The lowly mosquito.
We spend time and money on preventing these winged bugs from noshing on us. We buy sprays, weird salves, nets and tarps for our tents. We buy specially-scented candles to ward them off around barbecues, campfires and Adirondack chairs. Our municipal governments invest in spraying forests and land to ward them off.
But they have upsides too: Scientists are studying how genetically-modified versions of the bug could be used to fight off diseases like dengue fever. Meanwhile, scientists are studying how the bug adapts to areas that have been affected by study and human tampering, even when its in the name of research. From the New York Times article, When Mutant Mosquitoes Attack:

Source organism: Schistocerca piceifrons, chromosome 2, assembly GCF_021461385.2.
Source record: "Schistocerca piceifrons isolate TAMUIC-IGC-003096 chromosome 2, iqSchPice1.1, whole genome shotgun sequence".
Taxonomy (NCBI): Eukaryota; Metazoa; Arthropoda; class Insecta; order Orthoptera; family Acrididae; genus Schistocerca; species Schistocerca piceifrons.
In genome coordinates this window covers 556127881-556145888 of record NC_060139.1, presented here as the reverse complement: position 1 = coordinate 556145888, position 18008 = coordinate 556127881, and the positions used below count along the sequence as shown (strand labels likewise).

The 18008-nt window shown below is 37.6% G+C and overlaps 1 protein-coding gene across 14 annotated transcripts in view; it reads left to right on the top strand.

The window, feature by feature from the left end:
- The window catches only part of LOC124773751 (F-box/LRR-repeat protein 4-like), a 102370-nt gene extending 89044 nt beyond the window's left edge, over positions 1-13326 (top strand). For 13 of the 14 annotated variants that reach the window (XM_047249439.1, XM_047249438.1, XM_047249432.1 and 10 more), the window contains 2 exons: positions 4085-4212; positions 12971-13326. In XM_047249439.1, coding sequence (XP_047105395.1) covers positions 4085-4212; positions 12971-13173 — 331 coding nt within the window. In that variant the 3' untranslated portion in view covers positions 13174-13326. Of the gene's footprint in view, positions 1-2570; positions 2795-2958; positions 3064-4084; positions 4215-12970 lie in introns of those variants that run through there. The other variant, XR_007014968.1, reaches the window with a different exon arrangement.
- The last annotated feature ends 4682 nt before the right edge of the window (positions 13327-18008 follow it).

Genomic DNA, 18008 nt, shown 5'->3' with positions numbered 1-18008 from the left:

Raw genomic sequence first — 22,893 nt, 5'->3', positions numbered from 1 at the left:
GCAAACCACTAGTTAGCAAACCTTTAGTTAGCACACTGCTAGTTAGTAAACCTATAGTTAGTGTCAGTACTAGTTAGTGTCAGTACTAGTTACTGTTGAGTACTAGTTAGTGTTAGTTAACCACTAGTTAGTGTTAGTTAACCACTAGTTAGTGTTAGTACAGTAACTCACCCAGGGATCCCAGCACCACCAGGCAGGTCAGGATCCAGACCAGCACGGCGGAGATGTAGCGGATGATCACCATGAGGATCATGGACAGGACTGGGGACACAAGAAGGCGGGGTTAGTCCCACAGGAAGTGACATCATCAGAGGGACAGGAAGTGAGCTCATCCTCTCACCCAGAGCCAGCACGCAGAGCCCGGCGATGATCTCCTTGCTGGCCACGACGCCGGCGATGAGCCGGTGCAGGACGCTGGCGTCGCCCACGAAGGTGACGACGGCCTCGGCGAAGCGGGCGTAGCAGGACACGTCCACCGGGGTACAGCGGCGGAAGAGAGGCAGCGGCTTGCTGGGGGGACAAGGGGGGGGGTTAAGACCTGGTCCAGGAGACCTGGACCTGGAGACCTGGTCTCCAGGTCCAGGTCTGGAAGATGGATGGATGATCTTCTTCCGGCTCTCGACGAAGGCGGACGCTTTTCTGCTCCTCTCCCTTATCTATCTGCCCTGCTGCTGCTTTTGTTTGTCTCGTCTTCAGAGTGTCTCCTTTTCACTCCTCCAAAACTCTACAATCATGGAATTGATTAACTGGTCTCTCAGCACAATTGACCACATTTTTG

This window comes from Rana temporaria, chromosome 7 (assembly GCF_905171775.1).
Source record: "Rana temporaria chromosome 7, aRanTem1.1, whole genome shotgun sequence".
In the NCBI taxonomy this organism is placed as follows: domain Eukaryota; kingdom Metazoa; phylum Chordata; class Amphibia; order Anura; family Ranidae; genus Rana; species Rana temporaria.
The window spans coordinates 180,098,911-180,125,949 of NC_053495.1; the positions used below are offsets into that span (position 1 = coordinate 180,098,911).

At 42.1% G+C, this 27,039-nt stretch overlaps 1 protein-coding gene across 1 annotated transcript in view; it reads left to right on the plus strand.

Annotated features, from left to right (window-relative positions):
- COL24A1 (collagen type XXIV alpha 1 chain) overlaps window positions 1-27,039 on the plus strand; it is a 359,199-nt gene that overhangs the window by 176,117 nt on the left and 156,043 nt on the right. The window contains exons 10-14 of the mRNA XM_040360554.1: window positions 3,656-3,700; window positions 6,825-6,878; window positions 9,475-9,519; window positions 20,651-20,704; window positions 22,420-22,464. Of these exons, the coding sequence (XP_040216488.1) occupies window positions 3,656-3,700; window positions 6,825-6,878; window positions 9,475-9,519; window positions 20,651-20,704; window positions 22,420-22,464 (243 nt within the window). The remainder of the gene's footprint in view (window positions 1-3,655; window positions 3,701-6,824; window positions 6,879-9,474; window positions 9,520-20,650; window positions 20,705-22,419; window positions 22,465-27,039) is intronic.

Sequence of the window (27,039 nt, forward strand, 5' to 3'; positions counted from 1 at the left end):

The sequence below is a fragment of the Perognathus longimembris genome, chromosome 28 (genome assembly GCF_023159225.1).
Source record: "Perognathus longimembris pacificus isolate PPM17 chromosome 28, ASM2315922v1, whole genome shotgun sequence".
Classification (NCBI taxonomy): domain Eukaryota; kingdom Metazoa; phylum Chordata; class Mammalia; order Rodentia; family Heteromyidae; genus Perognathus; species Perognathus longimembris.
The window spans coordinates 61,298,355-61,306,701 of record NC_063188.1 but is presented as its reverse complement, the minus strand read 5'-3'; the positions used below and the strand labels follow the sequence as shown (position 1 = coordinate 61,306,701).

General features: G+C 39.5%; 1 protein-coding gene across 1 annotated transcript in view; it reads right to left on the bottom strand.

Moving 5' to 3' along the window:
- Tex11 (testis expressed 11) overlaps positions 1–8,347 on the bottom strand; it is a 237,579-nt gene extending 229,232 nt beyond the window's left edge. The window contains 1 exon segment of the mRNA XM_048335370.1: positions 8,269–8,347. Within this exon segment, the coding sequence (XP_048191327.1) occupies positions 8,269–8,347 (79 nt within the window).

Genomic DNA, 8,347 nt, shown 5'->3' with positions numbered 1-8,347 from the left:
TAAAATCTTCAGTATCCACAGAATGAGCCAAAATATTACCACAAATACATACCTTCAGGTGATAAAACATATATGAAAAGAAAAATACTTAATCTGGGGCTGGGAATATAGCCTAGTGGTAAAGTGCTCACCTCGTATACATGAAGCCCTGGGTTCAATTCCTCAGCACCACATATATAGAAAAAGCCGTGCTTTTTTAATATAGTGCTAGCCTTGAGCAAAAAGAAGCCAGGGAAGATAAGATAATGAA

“Researchers have yet to prove definitively that mosquitoes are adapting their behavior in response to nets, but Haenn brought up the possibility to make a point: By solving certain problems, we often create new ones. For Haenn, who is part of an interdisciplinary program at N.C. State aimed at inserting discussions about ethics and responsibility into the early stages of biotech research, the side effects of scientific meddling weigh heavily.”
Mosquitoes aren’t to be taken lightly, but they are also deserve respect in their natural habitats while we grow to understand them. So in honor of this buzzing harbinger of West Nile virus, we offer this to you this Monday, three factoids on mosquitoes, from this National Park Service report:
1. Their wings beat about 300-600 times per second.
2. Only females bite animals and humans for blood
3. Their lifespan is 3 to 100 days.
Now, go crush your next trivia night!